Fearing more losses, she took the truck off the road last Thursday and decided to use the time for a safety inspection. “I was shaking because I just didn’t know what I would do if it needed repairs,” she says. “And of course, it always does.” The mechanic pointed out a broken mirror and worn tires. “I said, ‘Look, I have $600 to my name and I need that truck.” They were able to work out a deal to fix just the essentials. “So now I’m penniless,” she says, laughing. “But I have my truck.”
Restaurants and farmers markets are also starting to feel the pinch. While many restaurants saw an initial bump from furloughed workers in need of a drink—especially with food and drink deals all over town—things are starting to taper off.
“As we go on, there’s more anxiety and there’s more uncertainty,” says Restaurant Association Metropolitan Washington president Kathy Hollinger. She’s heard from some of her members that dinner is lighter than usual and some large groups and private parties are starting to cancel reservations. “At the end of the day, people have a closer clutch on their purse and their wallet…They’re going to be making choices that are real life choices, and many of those choices end up being not spending money in restaurants.”
Old Ebbitt Grill and The Hamilton Managing Director David Moran has been noticing shorter waits and a generally quieter vibe during a time of year that restaurants would typically be packed. “It’s clearly put a hitch in our giddyup,” he says. Sales are “off a little bit”—maybe 10 percent—says Moran, and two of the 25 large private events scheduled for the first three weeks since the shutdown started have been canceled by groups that are no longer coming to D.C.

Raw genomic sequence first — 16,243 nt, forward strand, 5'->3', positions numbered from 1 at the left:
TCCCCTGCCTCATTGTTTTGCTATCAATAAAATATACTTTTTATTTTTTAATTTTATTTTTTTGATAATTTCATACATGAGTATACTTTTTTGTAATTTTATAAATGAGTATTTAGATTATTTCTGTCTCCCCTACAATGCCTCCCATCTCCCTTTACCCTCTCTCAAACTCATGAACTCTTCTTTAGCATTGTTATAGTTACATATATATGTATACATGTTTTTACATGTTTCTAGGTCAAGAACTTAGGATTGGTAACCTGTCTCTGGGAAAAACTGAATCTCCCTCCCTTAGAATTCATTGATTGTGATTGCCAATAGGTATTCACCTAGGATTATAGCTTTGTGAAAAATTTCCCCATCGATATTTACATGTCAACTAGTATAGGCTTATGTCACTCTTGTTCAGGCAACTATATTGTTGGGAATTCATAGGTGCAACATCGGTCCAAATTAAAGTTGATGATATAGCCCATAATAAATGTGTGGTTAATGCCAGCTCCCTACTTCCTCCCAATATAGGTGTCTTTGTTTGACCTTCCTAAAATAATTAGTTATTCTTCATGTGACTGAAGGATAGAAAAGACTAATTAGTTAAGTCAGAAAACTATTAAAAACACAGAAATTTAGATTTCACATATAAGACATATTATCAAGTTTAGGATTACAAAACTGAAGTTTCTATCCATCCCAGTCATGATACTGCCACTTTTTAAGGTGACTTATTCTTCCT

Moran also worked for Clyde’s Restaurant Group, which owns Old Ebbitt and The Hamilton, during the last shutdown. “This first three to seven days, everyone’s still in a pretty good mood right now,” he says. “When it got into the second week, it became not so funny and dire pretty quickly.”
How the shutdown is affecting the food world, though, varies by location. Matchbox, for example, saw an uptick in business in its Merrifield and Rockville outposts, particularly during lunch, with more people who usually commute downtown from the suburbs staying close to home. VP of Operations Fred Herrmann says the chain’s D.C. restaurants were unaffected. “Everyone is in wait-and-see mode,” he says.
Meanwhile, FRESHFARM Markets’ Maddy Beckwith says while there wasn’t less foot traffic, sales were down at the Thursday White House and Penn Quarter markets. Beckwith says there seemed to be a lot of tourists looking for something to do in place of museums, but fewer regular shoppers. Some chefs who also make regular stops to the White House market for their menus were also buying less, Beckwith says, presumably because their business was likewise down.
Whisked! owner Jenna Huntsberger, who sells pies and other baked goods at the 14th and U streets NW, Glover Park, Bloomingdale, and District Flea markets on weekends, says her sales were down about 30 percent across the markets. She’s already preparing less food for next weekend. “It’s disheartening because this is my busiest season,” Huntsberger says. “This is when I should be selling the most product.”
Huntsberger gets where her customers are coming from: “I would do the same thing if I was in a situation where I wasn’t receiving a paycheck. I would cutback on the luxuries that I allow myself. I wouldn’t go out to dinner, or I’d get a drip coffee instead of a latte,” she says.
“It just sucks.”
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Photo by Darrow Montgomery